OUR POSITION: DeSantis, Trump move forward with Canadian prescription drug play.

Despite a barrage of negative ads from the drug industry, the Florida Legislature did the right thing this year by approving a bill that would permit the importation of drugs from Canada. Now, the proposal is poised to move to the federal level, where Gov. Ron DeSantis has a close ally in the White House.

President Trump recently endorsed the concept of drug importation during an Oval Office meeting with DeSantis and U.S. Rep. Matt Gaetz. Trump has previously mentioned the possibility of using Canadian drugs to leverage lower costs here. The Florida proposal presents an opportunity to test the waters.

Gaetz said after the meeting, “It was very clear that the president wants to see an actionable plan that he can approve for drug importation.”

There’s a problem, though.

Health and Human Services Secretary Alex Azar—a former executive for Eli Lilly & Co.—has thrown cold water on the concept in the past. In a speech last year, he called the idea “a gimmick,” and said allowing states to import drugs from lower-cost Canada would have little effect because the Canadian market is so small.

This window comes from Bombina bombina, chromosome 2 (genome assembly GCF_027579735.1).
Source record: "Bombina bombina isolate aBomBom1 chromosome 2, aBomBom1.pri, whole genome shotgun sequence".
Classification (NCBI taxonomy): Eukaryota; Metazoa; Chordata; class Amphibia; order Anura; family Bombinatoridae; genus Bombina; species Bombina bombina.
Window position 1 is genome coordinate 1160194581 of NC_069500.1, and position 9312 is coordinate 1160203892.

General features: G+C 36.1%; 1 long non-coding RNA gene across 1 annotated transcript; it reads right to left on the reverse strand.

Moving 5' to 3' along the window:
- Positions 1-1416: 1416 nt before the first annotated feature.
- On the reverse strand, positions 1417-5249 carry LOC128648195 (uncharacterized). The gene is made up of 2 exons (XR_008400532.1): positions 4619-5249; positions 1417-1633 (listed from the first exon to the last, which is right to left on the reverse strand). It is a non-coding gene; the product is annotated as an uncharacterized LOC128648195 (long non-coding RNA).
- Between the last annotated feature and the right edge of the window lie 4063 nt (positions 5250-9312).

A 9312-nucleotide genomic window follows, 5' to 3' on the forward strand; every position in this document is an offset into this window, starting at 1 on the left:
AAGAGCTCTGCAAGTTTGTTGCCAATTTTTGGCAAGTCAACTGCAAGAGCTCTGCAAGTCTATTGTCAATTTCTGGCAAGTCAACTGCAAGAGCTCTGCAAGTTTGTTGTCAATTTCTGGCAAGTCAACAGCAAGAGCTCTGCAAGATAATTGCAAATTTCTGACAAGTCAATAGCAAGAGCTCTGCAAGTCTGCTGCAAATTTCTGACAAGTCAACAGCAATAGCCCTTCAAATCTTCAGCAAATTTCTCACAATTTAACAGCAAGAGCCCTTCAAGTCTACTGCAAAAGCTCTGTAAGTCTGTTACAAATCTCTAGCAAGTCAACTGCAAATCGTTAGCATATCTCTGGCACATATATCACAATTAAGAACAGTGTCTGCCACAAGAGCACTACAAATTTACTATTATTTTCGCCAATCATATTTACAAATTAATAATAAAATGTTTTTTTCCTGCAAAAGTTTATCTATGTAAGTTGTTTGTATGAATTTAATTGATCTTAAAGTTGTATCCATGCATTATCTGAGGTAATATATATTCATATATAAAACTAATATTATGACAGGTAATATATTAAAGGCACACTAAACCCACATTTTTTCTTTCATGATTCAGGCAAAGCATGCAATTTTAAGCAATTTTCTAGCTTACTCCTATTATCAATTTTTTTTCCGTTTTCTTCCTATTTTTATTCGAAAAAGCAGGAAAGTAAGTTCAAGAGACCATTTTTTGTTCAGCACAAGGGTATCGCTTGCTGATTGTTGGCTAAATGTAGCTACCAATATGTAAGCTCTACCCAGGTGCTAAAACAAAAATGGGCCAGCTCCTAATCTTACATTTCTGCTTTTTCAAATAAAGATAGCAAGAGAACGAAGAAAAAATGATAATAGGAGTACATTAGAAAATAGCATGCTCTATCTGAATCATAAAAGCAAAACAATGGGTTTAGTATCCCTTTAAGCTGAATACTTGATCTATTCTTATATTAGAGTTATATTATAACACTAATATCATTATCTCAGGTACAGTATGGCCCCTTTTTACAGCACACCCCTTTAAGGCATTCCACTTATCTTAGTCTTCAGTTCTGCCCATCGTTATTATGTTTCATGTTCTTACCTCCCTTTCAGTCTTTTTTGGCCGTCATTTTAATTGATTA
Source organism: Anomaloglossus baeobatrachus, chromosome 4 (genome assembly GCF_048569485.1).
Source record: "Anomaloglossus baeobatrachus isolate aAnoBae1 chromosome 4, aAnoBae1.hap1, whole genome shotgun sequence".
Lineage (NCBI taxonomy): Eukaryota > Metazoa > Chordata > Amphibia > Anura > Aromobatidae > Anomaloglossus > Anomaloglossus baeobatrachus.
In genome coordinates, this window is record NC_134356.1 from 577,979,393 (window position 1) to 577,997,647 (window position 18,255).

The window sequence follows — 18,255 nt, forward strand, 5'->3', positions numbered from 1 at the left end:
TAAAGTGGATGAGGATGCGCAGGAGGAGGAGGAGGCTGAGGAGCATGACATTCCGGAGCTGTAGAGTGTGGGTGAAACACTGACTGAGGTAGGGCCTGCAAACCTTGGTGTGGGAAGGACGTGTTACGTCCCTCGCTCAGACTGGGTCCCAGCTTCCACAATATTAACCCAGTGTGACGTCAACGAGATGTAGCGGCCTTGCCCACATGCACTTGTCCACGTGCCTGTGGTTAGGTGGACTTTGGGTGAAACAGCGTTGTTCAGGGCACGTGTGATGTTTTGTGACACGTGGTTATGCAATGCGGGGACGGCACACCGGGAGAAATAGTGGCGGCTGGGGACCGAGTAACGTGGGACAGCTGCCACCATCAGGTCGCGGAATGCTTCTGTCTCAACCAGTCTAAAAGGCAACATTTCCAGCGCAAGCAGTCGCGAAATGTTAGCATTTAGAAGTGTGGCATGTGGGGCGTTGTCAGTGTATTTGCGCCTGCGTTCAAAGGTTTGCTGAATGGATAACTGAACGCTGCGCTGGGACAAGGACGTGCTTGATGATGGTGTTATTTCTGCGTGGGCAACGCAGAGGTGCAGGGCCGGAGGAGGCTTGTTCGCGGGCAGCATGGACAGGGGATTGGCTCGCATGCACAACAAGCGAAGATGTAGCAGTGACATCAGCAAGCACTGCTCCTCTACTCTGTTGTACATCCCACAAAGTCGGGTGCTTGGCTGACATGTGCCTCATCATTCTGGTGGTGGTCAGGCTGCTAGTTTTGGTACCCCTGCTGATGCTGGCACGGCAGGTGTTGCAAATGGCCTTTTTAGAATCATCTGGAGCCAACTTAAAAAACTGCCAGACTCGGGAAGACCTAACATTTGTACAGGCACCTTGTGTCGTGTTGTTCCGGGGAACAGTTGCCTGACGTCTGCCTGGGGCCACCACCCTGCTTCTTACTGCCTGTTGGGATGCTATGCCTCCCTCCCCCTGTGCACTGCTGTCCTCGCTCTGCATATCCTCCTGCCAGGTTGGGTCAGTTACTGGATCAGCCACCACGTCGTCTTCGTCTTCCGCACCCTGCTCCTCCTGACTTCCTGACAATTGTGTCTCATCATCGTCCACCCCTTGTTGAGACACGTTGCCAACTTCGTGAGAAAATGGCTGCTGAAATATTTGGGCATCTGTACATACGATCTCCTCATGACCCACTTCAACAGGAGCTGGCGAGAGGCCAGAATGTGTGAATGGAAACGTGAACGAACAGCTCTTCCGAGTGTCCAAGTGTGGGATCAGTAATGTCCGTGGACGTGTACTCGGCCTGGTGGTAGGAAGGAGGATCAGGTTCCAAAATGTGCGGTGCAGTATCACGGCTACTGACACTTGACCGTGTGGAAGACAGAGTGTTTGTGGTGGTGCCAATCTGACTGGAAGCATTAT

“Canada simply doesn’t have enough drugs to sell them to us for less money, and drug companies won’t sell Canada or Europe more just to have them imported here,” Azar said.

That’s also the position of the pharmaceutical lobby, which also hammered quality-control fears in TV ads as the drug importation bill was making its way through the Florida Legislature in April.

The pricing issue may prove to be valid. Safety concerns, though, seem far less so.

An analysis by the fact-checking website PolitiFact noted that, according to a 2003 federal law, “importers must comply with federal safeguards, including that the drugs be tested, and Health and Human Services would have to certify to Congress that the program poses no additional safety risk.” In addition, the Canadian drug oversight system is similar to ours.

Politifact found the health-risk claims to be “false.” The website also debunked industry claims that Florida’s law might bring a flood of unsafe drugs from China. The aim, in fact, is for Canadian imports. The China claim is a red herring.

As DeSantis said in a speech to the AARP in April, “ You think I’m going to, like, bring in a bunch of drugs from Pakistan and off the street?

“The safety is going to be there, and if it’s not there, then we wouldn’t want to do it.”

The good news is that, despite personal misgivings, Azar apparently will work with Florida officials to develop a workable Canadian drug importation plan. That would be a positive step.

It may indeed be that the program eventually will deliver less-than-promised cost-savings. But it’s true that the average price for patented prescription drugs in the U.S. is now three times higher than Canada.

This is an ideal opportunity for Trump to use his famous bully pulpit. It’s certainly worth a shot to see if Florida can get a better deal on prescription drugs across the border.

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